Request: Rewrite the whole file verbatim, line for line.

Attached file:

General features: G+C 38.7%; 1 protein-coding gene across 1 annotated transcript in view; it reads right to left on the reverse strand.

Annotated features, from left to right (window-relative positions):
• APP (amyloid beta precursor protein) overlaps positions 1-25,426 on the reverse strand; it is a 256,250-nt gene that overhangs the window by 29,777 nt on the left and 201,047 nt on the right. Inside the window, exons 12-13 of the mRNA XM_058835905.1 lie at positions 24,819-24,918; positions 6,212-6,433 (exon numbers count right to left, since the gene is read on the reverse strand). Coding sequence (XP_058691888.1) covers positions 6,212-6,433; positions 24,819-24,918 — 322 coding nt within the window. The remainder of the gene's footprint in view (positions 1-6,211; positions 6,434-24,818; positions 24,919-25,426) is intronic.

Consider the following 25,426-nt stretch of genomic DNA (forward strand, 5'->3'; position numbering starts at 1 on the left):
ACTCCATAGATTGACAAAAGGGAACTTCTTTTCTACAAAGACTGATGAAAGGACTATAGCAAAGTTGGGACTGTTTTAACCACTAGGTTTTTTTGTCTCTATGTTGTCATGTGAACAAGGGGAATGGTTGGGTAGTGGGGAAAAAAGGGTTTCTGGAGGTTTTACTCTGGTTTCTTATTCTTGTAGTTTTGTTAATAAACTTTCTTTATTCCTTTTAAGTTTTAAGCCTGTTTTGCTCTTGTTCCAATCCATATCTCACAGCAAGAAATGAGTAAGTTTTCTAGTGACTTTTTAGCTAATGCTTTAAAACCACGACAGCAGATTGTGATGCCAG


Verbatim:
General features: G+C 38.7%; 1 protein-coding gene across 1 annotated transcript in view; it reads right to left on the reverse strand.

Annotated features, from left to right (window-relative positions):
• APP (amyloid beta precursor protein) overlaps positions 1-25,426 on the reverse strand; it is a 256,250-nt gene that overhangs the window by 29,777 nt on the left and 201,047 nt on the right. Inside the window, exons 12-13 of the mRNA XM_058835905.1 lie at positions 24,819-24,918; positions 6,212-6,433 (exon numbers count right to left, since the gene is read on the reverse strand). Coding sequence (XP_058691888.1) covers positions 6,212-6,433; positions 24,819-24,918 — 322 coding nt within the window. The remainder of the gene's footprint in view (positions 1-6,211; positions 6,434-24,818; positions 24,919-25,426) is intronic.

Consider the following 25,426-nt stretch of genomic DNA (forward strand, 5'->3'; position numbering starts at 1 on the left):
ACTCCATAGATTGACAAAAGGGAACTTCTTTTCTACAAAGACTGATGAAAGGACTATAGCAAAGTTGGGACTGTTTTAACCACTAGGTTTTTTTGTCTCTATGTTGTCATGTGAACAAGGGGAATGGTTGGGTAGTGGGGAAAAAAGGGTTTCTGGAGGTTTTACTCTGGTTTCTTATTCTTGTAGTTTTGTTAATAAACTTTCTTTATTCCTTTTAAGTTTTAAGCCTGTTTTGCTCTTGTTCCAATCCATATCTCACAGCAAGAAATGAGTAAGTTTTCTAGTGACTTTTTAGCTAATGCTTTAAAACCACGACAGCAGATTGTGATGCCAG